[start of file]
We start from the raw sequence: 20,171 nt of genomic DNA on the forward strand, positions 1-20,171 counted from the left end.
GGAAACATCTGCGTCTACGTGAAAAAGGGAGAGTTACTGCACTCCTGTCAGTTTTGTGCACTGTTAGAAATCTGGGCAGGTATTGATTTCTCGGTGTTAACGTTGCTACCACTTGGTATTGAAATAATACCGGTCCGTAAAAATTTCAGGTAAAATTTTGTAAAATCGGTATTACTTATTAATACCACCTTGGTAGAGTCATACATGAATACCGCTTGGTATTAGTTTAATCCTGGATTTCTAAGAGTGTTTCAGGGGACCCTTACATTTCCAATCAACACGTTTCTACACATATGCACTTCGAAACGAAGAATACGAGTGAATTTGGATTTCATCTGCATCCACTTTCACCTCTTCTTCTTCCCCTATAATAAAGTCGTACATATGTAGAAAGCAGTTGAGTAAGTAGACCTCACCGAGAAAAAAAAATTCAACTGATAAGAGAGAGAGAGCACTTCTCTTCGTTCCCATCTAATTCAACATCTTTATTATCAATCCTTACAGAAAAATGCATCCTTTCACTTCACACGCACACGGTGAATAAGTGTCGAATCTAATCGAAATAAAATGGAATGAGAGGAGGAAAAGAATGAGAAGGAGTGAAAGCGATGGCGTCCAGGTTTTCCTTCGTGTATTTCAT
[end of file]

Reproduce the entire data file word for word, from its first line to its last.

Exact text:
We start from the raw sequence: 20,171 nt of genomic DNA on the forward strand, positions 1-20,171 counted from the left end.
GGAAACATCTGCGTCTACGTGAAAAAGGGAGAGTTACTGCACTCCTGTCAGTTTTGTGCACTGTTAGAAATCTGGGCAGGTATTGATTTCTCGGTGTTAACGTTGCTACCACTTGGTATTGAAATAATACCGGTCCGTAAAAATTTCAGGTAAAATTTTGTAAAATCGGTATTACTTATTAATACCACCTTGGTAGAGTCATACATGAATACCGCTTGGTATTAGTTTAATCCTGGATTTCTAAGAGTGTTTCAGGGGACCCTTACATTTCCAATCAACACGTTTCTACACATATGCACTTCGAAACGAAGAATACGAGTGAATTTGGATTTCATCTGCATCCACTTTCACCTCTTCTTCTTCCCCTATAATAAAGTCGTACATATGTAGAAAGCAGTTGAGTAAGTAGACCTCACCGAGAAAAAAAAATTCAACTGATAAGAGAGAGAGAGCACTTCTCTTCGTTCCCATCTAATTCAACATCTTTATTATCAATCCTTACAGAAAAATGCATCCTTTCACTTCACACGCACACGGTGAATAAGTGTCGAATCTAATCGAAATAAAATGGAATGAGAGGAGGAAAAGAATGAGAAGGAGTGAAAGCGATGGCGTCCAGGTTTTCCTTCGTGTATTTCAT